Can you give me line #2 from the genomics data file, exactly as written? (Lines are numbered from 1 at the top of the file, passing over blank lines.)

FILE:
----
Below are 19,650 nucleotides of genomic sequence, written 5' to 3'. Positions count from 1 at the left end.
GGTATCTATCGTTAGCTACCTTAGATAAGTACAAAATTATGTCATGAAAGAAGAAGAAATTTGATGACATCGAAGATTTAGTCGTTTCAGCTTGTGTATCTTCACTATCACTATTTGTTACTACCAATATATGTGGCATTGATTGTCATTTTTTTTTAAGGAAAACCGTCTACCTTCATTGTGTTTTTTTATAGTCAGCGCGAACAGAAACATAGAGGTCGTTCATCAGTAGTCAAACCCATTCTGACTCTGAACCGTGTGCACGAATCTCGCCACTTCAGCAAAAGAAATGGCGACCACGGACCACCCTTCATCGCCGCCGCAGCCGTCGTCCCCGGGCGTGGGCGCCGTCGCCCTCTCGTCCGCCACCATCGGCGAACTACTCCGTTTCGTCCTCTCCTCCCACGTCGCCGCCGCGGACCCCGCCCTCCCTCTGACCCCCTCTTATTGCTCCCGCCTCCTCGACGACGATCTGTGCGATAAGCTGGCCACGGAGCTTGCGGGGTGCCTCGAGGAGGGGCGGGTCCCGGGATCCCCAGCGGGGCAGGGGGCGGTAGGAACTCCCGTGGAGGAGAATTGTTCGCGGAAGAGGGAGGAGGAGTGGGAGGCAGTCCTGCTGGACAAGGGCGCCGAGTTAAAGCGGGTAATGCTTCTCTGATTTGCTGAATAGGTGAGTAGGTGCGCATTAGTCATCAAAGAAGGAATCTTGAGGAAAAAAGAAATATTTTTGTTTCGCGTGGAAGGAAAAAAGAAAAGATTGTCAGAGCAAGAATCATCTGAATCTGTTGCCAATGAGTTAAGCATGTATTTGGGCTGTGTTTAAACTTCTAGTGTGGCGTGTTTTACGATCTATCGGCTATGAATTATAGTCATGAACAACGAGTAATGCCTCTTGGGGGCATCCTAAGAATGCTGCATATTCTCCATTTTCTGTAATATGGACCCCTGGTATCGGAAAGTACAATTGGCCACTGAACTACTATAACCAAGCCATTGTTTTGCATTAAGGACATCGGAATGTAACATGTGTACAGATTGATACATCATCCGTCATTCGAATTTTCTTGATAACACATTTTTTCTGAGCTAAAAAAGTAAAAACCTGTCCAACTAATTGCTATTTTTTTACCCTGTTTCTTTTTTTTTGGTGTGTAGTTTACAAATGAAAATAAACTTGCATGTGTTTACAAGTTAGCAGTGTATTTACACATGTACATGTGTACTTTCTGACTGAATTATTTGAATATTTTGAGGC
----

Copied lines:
GGTATCTATCGTTAGCTACCTTAGATAAGTACAAAATTATGTCATGAAAGAAGAAGAAATTTGATGACATCGAAGATTTAGTCGTTTCAGCTTGTGTATCTTCACTATCACTATTTGTTACTACCAATATATGTGGCATTGATTGTCATTTTTTTTTAAGGAAAACCGTCTACCTTCATTGTGTTTTTTTATAGTCAGCGCGAACAGAAACATAGAGGTCGTTCATCAGTAGTCAAACCCATTCTGACTCTGAACCGTGTGCACGAATCTCGCCACTTCAGCAAAAGAAATGGCGACCACGGACCACCCTTCATCGCCGCCGCAGCCGTCGTCCCCGGGCGTGGGCGCCGTCGCCCTCTCGTCCGCCACCATCGGCGAACTACTCCGTTTCGTCCTCTCCTCCCACGTCGCCGCCGCGGACCCCGCCCTCCCTCTGACCCCCTCTTATTGCTCCCGCCTCCTCGACGACGATCTGTGCGATAAGCTGGCCACGGAGCTTGCGGGGTGCCTCGAGGAGGGGCGGGTCCCGGGATCCCCAGCGGGGCAGGGGGCGGTAGGAACTCCCGTGGAGGAGAATTGTTCGCGGAAGAGGGAGGAGGAGTGGGAGGCAGTCCTGCTGGACAAGGGCGCCGAGTTAAAGCGGGTAATGCTTCTCTGATTTGCTGAATAGGTGAGTAGGTGCGCATTAGTCATCAAAGAAGGAATCTTGAGGAAAAAAGAAATATTTTTGTTTCGCGTGGAAGGAAAAAAGAAAAGATTGTCAGAGCAAGAATCATCTGAATCTGTTGCCAATGAGTTAAGCATGTATTTGGGCTGTGTTTAAACTTCTAGTGTGGCGTGTTTTACGATCTATCGGCTATGAATTATAGTCATGAACAACGAGTAATGCCTCTTGGGGGCATCCTAAGAATGCTGCATATTCTCCATTTTCTGTAATATGGACCCCTGGTATCGGAAAGTACAATTGGCCACTGAACTACTATAACCAAGCCATTGTTTTGCATTAAGGACATCGGAATGTAACATGTGTACAGATTGATACATCATCCGTCATTCGAATTTTCTTGATAACACATTTTTTCTGAGCTAAAAAAGTAAAAACCTGTCCAACTAATTGCTATTTTTTTACCCTGTTTCTTTTTTTTTGGTGTGTAGTTTACAAATGAAAATAAACTTGCATGTGTTTACAAGTTAGCAGTGTATTTACACATGTACATGTGTACTTTCTGACTGAATTATTTGAATATTTTGAGGC